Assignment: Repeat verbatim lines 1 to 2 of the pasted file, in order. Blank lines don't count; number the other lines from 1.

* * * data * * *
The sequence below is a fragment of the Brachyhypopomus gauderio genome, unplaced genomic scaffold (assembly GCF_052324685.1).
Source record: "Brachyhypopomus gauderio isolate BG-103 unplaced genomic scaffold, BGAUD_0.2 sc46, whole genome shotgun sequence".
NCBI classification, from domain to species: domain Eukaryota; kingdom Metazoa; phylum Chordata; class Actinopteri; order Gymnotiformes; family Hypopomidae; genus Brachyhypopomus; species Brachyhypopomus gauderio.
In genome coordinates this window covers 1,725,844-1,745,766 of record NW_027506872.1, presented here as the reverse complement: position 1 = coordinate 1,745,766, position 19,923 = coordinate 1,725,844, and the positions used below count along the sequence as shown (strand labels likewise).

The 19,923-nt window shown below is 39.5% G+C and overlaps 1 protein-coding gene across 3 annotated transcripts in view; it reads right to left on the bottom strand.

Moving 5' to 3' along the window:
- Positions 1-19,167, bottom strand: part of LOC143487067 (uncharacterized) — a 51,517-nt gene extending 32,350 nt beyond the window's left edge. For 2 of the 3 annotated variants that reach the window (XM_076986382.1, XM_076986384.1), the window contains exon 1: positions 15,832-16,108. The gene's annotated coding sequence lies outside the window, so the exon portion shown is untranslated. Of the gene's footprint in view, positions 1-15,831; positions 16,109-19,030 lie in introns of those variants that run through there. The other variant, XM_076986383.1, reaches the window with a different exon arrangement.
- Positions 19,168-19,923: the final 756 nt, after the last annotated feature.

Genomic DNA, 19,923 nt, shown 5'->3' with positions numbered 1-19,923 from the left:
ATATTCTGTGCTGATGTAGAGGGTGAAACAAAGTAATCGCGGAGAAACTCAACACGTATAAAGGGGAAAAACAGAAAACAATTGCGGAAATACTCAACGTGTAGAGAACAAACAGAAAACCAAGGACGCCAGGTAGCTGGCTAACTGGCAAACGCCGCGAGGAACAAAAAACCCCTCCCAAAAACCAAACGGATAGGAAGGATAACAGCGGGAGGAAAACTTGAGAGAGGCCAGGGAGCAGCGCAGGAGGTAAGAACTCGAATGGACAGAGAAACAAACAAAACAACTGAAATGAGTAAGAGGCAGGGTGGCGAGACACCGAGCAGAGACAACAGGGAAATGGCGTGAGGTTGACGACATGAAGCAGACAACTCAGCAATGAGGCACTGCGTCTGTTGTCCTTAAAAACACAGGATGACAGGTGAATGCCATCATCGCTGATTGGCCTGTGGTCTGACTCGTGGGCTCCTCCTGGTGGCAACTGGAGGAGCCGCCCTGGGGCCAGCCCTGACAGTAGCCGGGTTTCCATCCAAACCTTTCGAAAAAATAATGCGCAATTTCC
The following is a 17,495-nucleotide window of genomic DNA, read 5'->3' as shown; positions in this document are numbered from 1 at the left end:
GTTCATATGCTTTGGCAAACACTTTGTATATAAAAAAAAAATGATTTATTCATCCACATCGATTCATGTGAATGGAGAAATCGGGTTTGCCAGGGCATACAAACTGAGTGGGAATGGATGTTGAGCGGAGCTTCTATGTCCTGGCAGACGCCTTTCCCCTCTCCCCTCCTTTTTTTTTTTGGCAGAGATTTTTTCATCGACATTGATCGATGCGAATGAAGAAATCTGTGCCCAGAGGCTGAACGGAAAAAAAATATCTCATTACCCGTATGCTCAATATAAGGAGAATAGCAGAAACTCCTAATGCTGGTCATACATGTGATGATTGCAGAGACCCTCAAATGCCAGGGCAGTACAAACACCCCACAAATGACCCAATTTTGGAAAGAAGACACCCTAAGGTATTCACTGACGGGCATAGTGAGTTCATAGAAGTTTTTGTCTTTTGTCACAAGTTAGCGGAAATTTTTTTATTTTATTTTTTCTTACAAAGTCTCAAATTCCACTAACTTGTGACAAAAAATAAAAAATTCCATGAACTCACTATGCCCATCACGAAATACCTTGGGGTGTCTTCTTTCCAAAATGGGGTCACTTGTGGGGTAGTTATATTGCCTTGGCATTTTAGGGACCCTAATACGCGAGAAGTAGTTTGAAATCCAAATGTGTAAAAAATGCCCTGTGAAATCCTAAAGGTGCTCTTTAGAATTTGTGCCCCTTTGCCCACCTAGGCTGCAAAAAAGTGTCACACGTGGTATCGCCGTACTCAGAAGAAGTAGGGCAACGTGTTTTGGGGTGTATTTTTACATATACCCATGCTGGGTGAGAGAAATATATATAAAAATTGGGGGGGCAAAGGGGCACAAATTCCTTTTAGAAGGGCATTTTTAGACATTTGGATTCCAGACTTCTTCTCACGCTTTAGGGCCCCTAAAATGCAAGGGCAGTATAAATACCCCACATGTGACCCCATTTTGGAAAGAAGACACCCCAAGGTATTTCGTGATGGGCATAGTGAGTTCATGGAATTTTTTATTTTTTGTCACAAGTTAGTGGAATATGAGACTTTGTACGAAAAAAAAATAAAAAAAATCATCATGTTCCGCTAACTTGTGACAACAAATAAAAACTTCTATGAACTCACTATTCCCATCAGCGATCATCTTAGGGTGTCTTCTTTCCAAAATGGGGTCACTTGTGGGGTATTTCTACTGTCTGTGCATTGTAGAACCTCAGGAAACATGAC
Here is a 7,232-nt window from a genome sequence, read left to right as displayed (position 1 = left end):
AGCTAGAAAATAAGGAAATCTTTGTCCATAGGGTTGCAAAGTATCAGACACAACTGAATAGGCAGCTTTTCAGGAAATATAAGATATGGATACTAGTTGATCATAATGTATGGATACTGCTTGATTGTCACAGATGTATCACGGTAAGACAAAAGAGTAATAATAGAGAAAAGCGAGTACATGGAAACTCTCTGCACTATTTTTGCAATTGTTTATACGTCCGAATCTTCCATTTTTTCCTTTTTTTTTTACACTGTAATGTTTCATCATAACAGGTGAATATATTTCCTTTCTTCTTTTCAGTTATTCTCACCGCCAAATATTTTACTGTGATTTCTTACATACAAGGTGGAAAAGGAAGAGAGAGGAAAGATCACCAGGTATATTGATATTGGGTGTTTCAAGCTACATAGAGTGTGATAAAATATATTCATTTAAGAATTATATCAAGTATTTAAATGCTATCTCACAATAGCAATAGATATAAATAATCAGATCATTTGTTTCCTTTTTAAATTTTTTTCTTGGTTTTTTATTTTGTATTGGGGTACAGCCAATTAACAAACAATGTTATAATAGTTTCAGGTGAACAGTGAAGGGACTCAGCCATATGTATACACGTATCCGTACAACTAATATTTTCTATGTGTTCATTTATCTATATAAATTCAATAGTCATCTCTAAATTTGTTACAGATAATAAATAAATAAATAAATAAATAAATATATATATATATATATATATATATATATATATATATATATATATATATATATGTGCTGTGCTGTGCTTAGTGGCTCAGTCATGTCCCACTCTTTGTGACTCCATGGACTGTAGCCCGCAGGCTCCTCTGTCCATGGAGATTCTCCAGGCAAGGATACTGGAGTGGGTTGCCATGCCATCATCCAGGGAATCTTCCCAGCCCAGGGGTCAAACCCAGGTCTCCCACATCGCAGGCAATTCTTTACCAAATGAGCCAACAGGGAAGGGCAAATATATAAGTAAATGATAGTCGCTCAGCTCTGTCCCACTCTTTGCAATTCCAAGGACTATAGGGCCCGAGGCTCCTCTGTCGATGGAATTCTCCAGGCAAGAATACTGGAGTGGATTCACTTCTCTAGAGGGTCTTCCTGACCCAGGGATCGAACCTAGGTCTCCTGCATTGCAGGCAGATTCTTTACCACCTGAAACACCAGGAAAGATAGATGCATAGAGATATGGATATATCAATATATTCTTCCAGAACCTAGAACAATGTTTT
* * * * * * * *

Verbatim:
The sequence below is a fragment of the Brachyhypopomus gauderio genome, unplaced genomic scaffold (assembly GCF_052324685.1).
Source record: "Brachyhypopomus gauderio isolate BG-103 unplaced genomic scaffold, BGAUD_0.2 sc46, whole genome shotgun sequence".